Robot Wars and Other Robot Competitions

When we began our season last year, a number of our team members had the mistaken idea that the BBC show “Robot Wars” represented how FIRST LEGO League Robot Competitions worked.  The first (and persistent to some degree) question to some was how do we attack their robot across the table divide.  What kind of armature extensions or ballistics are allowed?

This preconception was particularly acute among team members who are on competitive sports teams including soccer, football and basketball who are used to direct head-to-head zero-sum competition.  Thankfully, these misconceptions are cleared up and Gracious Professionalism and Coopertition is ingrained in everyone now.

However, it is amazing the size and breath of Robot Competitions out there.  A FAQ on robot competitions from Nov 2013 lists 120 competitions worldwide.  The NASA website lists 33 of the most popular robotic competitions (including of course FIRST LEGO League).  Wikipedia lists a number of robot tournaments classified by outdoor/outdoor, autonomous/guided, surface or underwater, ground or aerial type robot competitions.

Here are just three of the curious wrinkles on robotic competitions:

(1) BEST Robotics (est 1993)

“BEST Robotics includes two elements: a robot competition, in which teams attempt to score as many points as possible in head-to-head competition, and the BEST award. The BEST award is more complex, encompassing such tasks as writing a high-quality technical notebook or engineering journal (which will be used to judge who will be a “wild card” in the semi-finals. That is, if their robot does not do well, they will still make it to the semi-finals, and have a chance to win). The BEST Award also involves marketing the team, promoting BEST, an interview, delivering an oral presentation to a panel of judges, and creating an exhibit that displays information about the team.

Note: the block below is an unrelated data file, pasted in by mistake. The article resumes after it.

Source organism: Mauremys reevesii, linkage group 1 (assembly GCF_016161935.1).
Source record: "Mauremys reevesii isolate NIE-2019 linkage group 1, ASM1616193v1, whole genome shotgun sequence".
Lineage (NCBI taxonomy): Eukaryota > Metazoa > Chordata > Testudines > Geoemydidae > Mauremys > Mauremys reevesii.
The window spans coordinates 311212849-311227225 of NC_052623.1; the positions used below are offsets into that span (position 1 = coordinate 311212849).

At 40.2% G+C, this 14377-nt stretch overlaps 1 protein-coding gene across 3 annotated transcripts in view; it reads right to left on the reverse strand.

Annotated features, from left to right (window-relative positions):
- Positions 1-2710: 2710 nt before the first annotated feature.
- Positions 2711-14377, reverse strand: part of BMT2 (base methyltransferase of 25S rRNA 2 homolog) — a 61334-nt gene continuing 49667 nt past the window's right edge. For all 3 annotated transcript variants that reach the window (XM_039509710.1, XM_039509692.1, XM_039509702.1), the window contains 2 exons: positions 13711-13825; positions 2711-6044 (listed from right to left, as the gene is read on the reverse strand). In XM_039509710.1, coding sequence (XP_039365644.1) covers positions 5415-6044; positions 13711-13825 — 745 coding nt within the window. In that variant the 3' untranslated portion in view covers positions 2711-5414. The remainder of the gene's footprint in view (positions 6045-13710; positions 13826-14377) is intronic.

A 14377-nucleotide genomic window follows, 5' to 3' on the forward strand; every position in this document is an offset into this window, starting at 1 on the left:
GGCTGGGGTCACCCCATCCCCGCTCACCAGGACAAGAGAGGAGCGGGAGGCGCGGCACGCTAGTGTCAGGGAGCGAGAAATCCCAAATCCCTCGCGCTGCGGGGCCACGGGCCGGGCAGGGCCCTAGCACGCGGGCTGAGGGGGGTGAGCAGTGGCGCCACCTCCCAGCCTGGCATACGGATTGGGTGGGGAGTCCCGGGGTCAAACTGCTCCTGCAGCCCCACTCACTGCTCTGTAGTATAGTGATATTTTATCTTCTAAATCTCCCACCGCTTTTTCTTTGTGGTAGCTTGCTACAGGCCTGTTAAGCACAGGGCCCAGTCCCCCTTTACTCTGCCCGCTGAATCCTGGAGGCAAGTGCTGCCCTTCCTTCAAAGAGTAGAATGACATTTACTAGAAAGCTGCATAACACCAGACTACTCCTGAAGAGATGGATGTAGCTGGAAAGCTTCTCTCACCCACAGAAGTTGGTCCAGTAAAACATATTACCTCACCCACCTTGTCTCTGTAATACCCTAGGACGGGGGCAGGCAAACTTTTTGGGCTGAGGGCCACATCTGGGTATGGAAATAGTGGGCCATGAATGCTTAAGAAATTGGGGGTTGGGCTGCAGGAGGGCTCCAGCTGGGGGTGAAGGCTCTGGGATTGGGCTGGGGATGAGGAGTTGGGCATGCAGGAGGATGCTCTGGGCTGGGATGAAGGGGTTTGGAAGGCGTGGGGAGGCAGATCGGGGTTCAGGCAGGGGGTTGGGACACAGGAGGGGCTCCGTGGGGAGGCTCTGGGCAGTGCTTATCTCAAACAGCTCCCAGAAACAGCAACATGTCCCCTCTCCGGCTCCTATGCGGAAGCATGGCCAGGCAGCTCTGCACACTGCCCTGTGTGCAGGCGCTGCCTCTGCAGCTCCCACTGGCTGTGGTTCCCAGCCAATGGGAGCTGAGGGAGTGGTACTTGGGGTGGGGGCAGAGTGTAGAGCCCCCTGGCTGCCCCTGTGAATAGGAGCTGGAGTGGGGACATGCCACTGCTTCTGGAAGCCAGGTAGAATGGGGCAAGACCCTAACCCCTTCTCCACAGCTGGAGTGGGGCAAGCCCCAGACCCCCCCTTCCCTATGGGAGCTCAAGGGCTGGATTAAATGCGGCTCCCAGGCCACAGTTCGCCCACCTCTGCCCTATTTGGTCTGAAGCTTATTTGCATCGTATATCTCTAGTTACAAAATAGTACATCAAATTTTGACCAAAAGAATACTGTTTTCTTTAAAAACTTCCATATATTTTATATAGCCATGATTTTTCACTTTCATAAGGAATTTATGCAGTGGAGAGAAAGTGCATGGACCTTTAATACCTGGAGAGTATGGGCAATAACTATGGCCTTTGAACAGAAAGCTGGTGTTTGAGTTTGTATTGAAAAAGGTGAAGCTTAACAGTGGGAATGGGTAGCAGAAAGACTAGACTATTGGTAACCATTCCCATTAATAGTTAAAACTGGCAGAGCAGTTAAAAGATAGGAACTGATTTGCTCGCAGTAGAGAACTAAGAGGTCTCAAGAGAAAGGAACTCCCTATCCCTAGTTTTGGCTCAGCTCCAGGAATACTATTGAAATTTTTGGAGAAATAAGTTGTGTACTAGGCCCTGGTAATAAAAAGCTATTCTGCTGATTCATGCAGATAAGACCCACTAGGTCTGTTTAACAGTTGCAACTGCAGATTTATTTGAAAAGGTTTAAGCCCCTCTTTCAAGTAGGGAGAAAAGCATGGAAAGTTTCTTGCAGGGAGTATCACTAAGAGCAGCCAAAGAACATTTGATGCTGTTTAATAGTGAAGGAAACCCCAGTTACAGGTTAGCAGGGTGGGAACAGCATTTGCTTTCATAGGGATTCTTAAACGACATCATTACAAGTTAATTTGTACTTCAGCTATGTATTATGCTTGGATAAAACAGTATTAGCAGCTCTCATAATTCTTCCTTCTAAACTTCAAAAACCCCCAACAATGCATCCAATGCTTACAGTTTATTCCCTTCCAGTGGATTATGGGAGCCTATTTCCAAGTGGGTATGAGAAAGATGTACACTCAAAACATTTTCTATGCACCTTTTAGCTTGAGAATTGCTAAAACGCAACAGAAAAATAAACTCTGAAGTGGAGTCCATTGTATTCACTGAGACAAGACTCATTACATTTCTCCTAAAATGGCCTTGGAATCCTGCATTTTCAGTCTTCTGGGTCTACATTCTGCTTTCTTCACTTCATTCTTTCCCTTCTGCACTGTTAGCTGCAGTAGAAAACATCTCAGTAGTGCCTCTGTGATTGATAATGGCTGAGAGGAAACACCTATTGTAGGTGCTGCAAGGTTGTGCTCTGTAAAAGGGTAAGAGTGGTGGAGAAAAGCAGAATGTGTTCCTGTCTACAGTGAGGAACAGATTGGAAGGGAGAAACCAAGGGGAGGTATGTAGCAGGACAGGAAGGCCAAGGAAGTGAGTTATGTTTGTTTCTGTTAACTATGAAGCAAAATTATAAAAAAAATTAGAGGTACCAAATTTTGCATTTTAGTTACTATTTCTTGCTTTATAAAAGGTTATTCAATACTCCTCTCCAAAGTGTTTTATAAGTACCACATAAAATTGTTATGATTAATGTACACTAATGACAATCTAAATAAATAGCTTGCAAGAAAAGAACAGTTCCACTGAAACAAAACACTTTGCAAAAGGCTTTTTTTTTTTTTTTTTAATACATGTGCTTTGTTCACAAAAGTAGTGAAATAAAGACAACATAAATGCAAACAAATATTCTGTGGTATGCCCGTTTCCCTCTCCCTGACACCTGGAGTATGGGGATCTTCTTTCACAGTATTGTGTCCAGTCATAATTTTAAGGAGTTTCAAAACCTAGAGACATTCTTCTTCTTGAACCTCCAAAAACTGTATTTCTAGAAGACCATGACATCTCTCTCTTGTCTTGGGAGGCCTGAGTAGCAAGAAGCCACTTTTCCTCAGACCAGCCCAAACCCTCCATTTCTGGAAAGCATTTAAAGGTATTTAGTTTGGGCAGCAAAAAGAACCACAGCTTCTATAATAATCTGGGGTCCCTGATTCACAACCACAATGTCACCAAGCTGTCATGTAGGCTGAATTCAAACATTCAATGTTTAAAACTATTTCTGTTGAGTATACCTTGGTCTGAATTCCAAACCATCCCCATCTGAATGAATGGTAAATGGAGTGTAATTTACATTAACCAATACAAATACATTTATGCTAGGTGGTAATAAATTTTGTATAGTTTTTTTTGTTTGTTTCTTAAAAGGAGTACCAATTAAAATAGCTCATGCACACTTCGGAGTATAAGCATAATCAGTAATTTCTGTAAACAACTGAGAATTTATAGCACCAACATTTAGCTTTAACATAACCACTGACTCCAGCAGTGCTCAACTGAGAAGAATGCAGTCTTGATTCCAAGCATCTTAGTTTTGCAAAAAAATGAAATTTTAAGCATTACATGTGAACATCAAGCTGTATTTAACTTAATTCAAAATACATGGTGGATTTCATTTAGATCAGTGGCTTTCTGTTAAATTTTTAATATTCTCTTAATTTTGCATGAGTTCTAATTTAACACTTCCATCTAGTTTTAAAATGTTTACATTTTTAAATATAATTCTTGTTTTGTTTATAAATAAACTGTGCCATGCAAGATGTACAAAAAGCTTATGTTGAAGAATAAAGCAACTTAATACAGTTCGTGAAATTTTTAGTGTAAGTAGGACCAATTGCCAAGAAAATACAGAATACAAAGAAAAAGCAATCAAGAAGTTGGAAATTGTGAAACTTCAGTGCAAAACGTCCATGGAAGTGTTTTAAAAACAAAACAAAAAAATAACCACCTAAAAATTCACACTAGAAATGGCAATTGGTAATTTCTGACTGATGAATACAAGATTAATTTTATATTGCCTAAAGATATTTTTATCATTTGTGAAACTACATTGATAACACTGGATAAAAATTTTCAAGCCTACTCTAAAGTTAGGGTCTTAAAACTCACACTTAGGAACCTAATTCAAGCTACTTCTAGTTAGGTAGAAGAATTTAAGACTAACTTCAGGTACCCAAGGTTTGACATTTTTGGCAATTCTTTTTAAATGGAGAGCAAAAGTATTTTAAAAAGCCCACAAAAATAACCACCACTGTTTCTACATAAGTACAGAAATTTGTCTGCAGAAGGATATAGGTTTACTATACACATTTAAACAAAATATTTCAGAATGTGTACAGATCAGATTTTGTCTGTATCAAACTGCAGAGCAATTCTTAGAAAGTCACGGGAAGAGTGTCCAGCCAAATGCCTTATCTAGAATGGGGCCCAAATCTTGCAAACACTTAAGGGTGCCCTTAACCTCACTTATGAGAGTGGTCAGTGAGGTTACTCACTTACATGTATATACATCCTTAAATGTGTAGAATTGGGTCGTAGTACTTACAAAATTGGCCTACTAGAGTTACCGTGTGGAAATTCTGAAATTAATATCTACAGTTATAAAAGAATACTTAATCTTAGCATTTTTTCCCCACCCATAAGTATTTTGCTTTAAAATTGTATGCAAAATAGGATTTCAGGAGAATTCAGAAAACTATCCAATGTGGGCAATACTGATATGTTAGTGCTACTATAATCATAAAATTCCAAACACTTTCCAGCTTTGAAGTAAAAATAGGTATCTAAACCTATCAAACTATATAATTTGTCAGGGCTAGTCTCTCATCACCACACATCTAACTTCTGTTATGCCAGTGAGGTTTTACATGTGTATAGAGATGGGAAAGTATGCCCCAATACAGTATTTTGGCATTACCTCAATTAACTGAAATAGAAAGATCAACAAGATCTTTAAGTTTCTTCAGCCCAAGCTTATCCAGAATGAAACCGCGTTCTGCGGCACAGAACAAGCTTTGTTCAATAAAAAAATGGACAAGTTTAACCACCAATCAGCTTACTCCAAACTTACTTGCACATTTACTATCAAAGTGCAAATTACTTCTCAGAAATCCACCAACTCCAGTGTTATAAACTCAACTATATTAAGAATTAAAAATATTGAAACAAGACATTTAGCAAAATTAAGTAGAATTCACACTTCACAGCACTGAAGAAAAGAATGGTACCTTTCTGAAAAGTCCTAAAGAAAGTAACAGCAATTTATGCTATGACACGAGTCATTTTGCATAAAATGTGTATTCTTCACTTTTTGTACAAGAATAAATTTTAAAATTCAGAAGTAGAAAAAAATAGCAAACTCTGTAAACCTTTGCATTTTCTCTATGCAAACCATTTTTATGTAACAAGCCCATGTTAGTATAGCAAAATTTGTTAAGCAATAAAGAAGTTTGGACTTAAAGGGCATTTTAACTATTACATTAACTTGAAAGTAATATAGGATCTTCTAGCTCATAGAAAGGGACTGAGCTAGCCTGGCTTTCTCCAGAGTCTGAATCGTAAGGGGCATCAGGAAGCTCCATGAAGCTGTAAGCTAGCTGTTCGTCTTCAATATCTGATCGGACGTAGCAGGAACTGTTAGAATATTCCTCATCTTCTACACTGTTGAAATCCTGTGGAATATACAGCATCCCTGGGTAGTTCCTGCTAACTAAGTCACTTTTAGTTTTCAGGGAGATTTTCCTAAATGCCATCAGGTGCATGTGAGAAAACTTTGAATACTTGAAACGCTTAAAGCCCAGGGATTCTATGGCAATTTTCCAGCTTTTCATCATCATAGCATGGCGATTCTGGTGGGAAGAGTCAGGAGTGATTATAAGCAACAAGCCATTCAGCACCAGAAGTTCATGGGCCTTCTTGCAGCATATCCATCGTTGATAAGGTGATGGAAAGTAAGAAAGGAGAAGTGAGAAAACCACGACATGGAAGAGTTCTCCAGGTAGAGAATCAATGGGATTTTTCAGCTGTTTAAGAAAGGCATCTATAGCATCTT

Another challenge teams involved in BEST face is limited materials—the primary construction materials used in BEST are simple and easily formed. These materials include PVC pipe, string, plywood, a limited quantity of sheet metal, and a bit of aluminum, as well as miscellaneous hardware, 2 large motors and 2 small motors, and the electronics necessary to run these motors and the 3 provided servos. At the beginning of competition, the robot is checked over to make sure that no illegal parts are used. Originally, old printers were also part of the BEST kit and printer parts could be used on the machine. The limited materials make students think much more creatively with what they are given.

(2) World Robot Olympiad (est 1999)

Teams must create a robot which can complete a specified mission determined by the organiser and usually based on the Open Category theme. Before the competition begins, the robot must be fully dismantled: for example, the batteries must be taken out of the brick or the tyres must be taken out from the wheels. It must be built in a specified time before each qualification round begins. Each robot is restricted to be 25 × 25 × 25 cm (9.8 × 9.8 × 9.8 in) before the round begins, and may consist of only LEGO certified parts, with specified motors and sensors depending on each competition. It must finish the mission autonomously, within a maximum time of two minutes. Teams are judged on their scores. If two teams’ scores are equal, they are judged by their time to the nearest millisecond. The top 16 performers then proceed to a playoff, whose winners progress to the quarter-final rounds, the semi-finals, and the finals which determine the winner.

(3) BOTBALL (est 1997)

The Botball® Educational Robotics Program engages middle and high school aged students in a team-oriented robotics competition, and serves as a perfect way to meet today’s new common core standards.  By exposing students to an inquiry-based, learn-by-doing activity that appeals to their hearts as well as their minds, Botball® addresses our nation’s need for a well-prepared, creative, yet disciplined workforce with leadership and teamwork experience.